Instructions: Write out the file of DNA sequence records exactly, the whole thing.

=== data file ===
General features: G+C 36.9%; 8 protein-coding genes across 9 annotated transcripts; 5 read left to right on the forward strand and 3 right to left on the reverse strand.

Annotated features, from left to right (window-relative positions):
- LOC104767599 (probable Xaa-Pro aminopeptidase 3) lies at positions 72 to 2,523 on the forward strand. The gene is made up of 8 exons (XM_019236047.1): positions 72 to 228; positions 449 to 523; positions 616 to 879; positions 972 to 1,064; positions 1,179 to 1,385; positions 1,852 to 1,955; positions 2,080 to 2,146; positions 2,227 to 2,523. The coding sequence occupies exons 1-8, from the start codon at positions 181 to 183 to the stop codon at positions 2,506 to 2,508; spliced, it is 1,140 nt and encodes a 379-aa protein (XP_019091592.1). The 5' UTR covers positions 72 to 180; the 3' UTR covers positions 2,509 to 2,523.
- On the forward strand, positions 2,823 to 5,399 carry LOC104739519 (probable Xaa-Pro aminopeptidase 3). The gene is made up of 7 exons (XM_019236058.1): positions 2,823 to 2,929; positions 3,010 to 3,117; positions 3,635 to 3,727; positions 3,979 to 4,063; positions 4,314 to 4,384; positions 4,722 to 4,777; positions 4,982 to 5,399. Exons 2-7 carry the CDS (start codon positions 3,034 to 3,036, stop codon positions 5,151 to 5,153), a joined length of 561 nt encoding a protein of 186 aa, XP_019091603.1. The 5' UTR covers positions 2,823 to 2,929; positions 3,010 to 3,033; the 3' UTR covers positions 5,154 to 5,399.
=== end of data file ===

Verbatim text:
General features: G+C 36.9%; 8 protein-coding genes across 9 annotated transcripts; 5 read left to right on the forward strand and 3 right to left on the reverse strand.

Annotated features, from left to right (window-relative positions):
- LOC104767599 (probable Xaa-Pro aminopeptidase 3) lies at positions 72 to 2,523 on the forward strand. The gene is made up of 8 exons (XM_019236047.1): positions 72 to 228; positions 449 to 523; positions 616 to 879; positions 972 to 1,064; positions 1,179 to 1,385; positions 1,852 to 1,955; positions 2,080 to 2,146; positions 2,227 to 2,523. The coding sequence occupies exons 1-8, from the start codon at positions 181 to 183 to the stop codon at positions 2,506 to 2,508; spliced, it is 1,140 nt and encodes a 379-aa protein (XP_019091592.1). The 5' UTR covers positions 72 to 180; the 3' UTR covers positions 2,509 to 2,523.
- On the forward strand, positions 2,823 to 5,399 carry LOC104739519 (probable Xaa-Pro aminopeptidase 3). The gene is made up of 7 exons (XM_019236058.1): positions 2,823 to 2,929; positions 3,010 to 3,117; positions 3,635 to 3,727; positions 3,979 to 4,063; positions 4,314 to 4,384; positions 4,722 to 4,777; positions 4,982 to 5,399. Exons 2-7 carry the CDS (start codon positions 3,034 to 3,036, stop codon positions 5,151 to 5,153), a joined length of 561 nt encoding a protein of 186 aa, XP_019091603.1. The 5' UTR covers positions 2,823 to 2,929; positions 3,010 to 3,033; the 3' UTR covers positions 5,154 to 5,399.